York prepares to greet 8,000 visiting academics

Banners are up and final preparations are in full gear as York gets ready to welcome nearly 8,000 delegates to the largest multidisciplinary gathering of scholars in North America. The arrival of delegates begins on Saturday and continues for the next eight days.

The 2006 Congress of the Humanities and Social Sciences brings together some of the world’s most influential voices from more than 70 disciplines and scholarly associations. Formerly called the Learned Societies Conference, Congress 2006 celebrates its 75th anniversary this year.

“York is very proud to be hosting Congress this year. This is the country’s largest and most important academic gathering,” says York President and Vice-Chancellor Lorna R. Marsden. “It brings together thousands of top scholars who not only influence academic life but contribute significantly to public policy and national and international dialogue across a full range of disciplines.”

The last time York hosted Congress was in 1969 – when the University consisted of a cluster of buildings in a farmer’s field. In 37 years, rural has become urban landscape, which makes it ideal for this year’s Congress, points out John Lennox, York English professor and the academic convener for Congress 2006. “The Congress theme this year – The City: A Festival of Knowledge – is ideal for York, which has become a pre-eminently urban university.”

Left: Groundskeeper Harmony Riley trims the grass along banner-festooned York Boulevard, next to the Honour Court & Information Centre

Congress is organized by the Canadian Federation for the Humanities and Social Sciences. Federation president Donald Fisher also sees York as an ideal venue, for different reasons. “As one of the largest humanities and social science universities in Canada in terms of teaching and research, it seems a perfect match for this celebration.”

During the eight-day event, May 27 to June 3, dozens of academic associations will hold annual meetings and scholars will present their latest research. A tiny sampling includes papers on:

  • Youth (Dis)Engagement in Politics
  • The Republican War on Science: A Just War or Unholy Crusade?
  • As a Double-Outsider: The Experience of Being an Asian Youth Gang Member in Canada
  • What Real Pros Do: Hockey 2004-5 Lockout
  • Much Odder Than People Realize: The Theology of C.S. Lewis
  • Canadian Political Blogs: Online Soapboxes or Forum for Democratic Dialogue?
  • Post Walkerton: The Implications for Public Health
  • The City as Target: Diaspora and Transnational Migration
  • Gender and Literacy Learning: Cross-cultural Perspectives on the “Boy Problem”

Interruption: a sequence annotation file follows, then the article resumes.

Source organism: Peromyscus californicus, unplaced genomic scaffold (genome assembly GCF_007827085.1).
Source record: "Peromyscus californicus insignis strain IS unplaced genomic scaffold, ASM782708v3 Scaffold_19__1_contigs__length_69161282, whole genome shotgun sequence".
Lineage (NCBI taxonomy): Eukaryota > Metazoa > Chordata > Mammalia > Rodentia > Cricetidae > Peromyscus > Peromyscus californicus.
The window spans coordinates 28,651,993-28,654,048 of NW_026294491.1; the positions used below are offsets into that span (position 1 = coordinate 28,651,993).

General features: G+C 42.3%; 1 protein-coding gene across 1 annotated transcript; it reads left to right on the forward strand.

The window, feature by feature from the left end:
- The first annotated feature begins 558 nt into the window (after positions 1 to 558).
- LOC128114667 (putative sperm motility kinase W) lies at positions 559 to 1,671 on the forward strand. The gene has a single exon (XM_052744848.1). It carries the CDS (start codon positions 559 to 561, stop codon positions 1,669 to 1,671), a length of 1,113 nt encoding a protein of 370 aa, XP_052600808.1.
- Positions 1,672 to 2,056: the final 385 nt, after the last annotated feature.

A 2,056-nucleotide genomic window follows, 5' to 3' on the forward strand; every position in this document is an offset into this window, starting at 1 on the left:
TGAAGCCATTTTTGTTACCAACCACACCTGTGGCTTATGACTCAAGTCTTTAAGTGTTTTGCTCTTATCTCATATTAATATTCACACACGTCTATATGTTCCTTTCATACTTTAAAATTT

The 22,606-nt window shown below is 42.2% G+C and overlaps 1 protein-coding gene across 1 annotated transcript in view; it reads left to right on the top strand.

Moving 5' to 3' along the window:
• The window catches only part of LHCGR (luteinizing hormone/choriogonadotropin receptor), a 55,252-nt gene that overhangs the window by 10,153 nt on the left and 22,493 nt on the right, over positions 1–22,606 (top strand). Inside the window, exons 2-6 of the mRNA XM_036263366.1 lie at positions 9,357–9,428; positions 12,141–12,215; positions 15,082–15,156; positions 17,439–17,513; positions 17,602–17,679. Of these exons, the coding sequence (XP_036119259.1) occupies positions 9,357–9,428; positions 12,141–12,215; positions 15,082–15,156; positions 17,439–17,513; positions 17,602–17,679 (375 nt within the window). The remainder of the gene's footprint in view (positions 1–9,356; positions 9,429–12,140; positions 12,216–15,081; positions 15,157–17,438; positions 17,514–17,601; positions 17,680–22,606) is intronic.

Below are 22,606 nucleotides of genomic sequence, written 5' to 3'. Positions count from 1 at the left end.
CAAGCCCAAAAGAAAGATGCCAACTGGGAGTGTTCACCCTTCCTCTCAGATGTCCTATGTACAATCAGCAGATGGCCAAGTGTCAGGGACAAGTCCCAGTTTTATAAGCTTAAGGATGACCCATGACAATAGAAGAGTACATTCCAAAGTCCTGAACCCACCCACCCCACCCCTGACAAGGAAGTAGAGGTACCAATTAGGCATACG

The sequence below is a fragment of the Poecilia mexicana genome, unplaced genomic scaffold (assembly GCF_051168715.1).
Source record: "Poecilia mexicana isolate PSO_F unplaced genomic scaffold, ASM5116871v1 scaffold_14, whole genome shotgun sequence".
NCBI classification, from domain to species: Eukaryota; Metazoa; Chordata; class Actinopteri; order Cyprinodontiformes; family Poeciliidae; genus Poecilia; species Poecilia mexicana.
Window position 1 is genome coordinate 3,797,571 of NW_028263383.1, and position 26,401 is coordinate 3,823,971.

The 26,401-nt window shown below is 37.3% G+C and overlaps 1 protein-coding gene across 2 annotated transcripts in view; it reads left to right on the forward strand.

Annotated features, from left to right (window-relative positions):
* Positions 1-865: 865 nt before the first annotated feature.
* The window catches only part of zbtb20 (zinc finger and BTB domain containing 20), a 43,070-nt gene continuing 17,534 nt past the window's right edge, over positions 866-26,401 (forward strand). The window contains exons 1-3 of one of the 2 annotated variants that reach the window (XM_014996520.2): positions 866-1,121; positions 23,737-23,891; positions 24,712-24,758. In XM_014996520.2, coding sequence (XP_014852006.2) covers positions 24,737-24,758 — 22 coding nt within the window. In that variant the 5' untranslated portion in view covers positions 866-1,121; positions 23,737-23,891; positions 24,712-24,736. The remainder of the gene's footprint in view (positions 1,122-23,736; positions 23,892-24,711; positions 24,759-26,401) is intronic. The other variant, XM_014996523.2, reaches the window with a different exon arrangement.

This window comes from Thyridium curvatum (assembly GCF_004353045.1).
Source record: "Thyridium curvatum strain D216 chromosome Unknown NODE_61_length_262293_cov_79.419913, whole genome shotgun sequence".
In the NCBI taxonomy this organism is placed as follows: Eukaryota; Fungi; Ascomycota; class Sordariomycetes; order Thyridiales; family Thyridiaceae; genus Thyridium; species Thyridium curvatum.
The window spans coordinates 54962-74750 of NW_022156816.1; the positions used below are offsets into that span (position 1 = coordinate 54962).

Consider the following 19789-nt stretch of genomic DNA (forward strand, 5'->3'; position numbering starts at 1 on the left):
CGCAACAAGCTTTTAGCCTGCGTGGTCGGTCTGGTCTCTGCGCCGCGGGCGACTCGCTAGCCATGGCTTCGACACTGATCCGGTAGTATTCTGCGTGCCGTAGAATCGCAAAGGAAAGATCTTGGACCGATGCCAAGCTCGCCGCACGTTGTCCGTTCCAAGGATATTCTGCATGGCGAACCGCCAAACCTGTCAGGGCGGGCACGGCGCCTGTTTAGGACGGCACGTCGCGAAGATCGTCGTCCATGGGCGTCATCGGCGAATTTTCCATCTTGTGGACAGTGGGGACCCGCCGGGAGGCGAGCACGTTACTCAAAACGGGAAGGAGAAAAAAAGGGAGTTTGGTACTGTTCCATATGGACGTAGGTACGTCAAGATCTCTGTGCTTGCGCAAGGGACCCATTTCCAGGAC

• Translating Across the Multilingual City: Montreal as a City of the Americas
  • Cell in the City: Is Cellular Phone Use Eroding the Distinction Between Private and Public Space?
  • The Futures of Yiddish Education and Culture in Canada
  • Revival: Celebrating Black Canadian Literature
  • The Science of Ballistic: Mathematics Serving the Dark Side

The event gives York a chance to strut. “Congress will enable York to showcase both its academic strength and its artistic talent,” says Lennox. A research gallery in the Scott Library will highlight the work of more than 40 York scholars. And York will entertain guests with homegrown talent from musicians and dancers to films.

Right: No evidence yet of Molson’s arrival, discover Amina Hussain (left), Food Services manager, and Mary Scheepers, director of Housing and Food Services, as they peer into the giant beer tent set up on the Vanier lawn behind York Lanes

This Congress will also feature many public events, including talks by renowned scientists, writers and social activists. For a $10 day pass, the general public is invited to hear:

  • David Suzuki, award-winning scientist, environmentalist and broadcaster
  • Stephen Lewis, the UN Secretary General’s Special Envoy for HIV/AIDS in Africa
  • Bernard Shapiro, ethics commissioner for the Government of Canada
  • Nicole Brossard, award-winning poet, novelist and essayist, who has published more than 30 books
  • David Butler-Jones, Canada’s first chief public health officer
  • Eden Robinson, a Haisla author from BC
  • Elisabeth Lloyd, professor of biology, adjunct professor of philosophy, at the Kinsey Institute for Research in Sex, Gender and Reproduction, and adjunct faculty at the Center for the Integrative Study of Animal Behavior. She is the author of The Case of the Female Orgasm: Bias in the Science of Evolution.
  • Suketu Mehta, a fiction writer and journalist. His first book, Maximum City: Bombay Lost and Found, won the Kiriyama Prize, and was a finalist for the 2005 Pulitzer Prize.
  • Anosh Irani, born in Bombay and moved to Vancouver in 1998, author of the acclaimed novel The Cripple and His Talismans and of the play, The Matka King.

For more details, visit the Congress Web site or the Today at Congress  page.